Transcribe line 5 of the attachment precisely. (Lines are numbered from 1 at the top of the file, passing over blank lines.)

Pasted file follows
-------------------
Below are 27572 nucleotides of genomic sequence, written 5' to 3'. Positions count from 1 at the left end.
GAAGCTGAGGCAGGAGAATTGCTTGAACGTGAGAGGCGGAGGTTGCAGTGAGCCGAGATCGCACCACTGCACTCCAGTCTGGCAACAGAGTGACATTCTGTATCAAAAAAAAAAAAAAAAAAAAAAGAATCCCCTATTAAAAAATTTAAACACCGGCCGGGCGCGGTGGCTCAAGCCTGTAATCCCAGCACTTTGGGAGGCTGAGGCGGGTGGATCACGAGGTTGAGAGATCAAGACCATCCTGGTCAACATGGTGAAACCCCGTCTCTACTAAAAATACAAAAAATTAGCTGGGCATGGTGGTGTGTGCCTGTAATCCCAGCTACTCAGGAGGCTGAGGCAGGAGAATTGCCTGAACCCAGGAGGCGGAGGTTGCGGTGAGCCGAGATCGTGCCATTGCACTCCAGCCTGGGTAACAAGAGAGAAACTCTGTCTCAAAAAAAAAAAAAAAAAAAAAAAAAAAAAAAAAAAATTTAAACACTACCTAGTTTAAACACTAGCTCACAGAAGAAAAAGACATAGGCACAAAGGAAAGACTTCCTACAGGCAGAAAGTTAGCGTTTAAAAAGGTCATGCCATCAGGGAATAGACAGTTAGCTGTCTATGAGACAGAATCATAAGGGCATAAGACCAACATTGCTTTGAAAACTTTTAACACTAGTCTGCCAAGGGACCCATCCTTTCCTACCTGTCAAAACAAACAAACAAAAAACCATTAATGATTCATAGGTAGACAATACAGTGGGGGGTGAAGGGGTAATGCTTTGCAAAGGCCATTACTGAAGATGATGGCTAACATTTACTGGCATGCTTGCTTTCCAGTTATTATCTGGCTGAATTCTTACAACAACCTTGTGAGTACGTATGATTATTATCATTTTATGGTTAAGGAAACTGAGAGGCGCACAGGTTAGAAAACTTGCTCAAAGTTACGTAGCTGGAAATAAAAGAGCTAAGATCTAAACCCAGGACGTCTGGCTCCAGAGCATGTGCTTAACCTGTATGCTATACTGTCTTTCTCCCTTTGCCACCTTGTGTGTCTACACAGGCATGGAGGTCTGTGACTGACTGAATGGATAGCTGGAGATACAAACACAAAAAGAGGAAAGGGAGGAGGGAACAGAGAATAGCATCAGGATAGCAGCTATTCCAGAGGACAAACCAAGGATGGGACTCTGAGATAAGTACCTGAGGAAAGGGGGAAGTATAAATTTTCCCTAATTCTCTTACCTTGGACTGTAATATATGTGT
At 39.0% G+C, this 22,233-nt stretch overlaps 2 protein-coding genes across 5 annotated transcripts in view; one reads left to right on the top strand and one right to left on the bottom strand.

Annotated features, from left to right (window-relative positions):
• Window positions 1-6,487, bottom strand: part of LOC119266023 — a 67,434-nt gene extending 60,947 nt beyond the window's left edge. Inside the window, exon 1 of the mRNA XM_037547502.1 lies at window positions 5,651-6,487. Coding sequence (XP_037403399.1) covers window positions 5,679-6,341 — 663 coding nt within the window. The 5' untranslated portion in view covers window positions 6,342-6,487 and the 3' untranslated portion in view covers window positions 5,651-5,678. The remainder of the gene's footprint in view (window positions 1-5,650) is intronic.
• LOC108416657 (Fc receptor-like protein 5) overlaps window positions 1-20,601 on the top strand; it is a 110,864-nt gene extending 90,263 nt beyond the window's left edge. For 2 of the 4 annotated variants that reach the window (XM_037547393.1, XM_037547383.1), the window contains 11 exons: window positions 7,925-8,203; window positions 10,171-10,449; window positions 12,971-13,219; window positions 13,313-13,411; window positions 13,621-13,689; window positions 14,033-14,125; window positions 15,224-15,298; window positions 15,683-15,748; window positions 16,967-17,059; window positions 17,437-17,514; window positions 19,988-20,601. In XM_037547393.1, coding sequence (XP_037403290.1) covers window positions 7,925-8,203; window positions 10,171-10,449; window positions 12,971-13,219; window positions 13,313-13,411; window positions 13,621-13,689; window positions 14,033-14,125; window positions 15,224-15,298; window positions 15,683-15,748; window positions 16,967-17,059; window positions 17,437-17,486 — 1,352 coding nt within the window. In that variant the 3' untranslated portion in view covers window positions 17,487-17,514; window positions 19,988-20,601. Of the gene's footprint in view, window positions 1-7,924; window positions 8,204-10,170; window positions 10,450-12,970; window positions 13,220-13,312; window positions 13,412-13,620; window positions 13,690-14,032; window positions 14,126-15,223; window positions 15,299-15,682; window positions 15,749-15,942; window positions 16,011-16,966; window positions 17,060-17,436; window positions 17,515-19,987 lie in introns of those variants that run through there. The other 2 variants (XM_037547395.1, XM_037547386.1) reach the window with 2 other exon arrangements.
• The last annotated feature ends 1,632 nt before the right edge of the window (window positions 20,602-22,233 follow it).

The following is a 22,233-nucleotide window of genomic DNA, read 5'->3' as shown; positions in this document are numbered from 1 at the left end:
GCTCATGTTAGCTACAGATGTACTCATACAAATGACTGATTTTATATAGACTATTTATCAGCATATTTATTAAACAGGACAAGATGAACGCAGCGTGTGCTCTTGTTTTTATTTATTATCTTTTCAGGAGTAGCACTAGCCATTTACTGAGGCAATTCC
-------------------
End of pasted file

• Window positions 1-6,487, bottom strand: part of LOC119266023 — a 67,434-nt gene extending 60,947 nt beyond the window's left edge. Inside the window, exon 1 of the mRNA XM_037547502.1 lies at window positions 5,651-6,487. Coding sequence (XP_037403399.1) covers window positions 5,679-6,341 — 663 coding nt within the window. The 5' untranslated portion in view covers window positions 6,342-6,487 and the 3' untranslated portion in view covers window positions 5,651-5,678. The remainder of the gene's footprint in view (window positions 1-5,650) is intronic.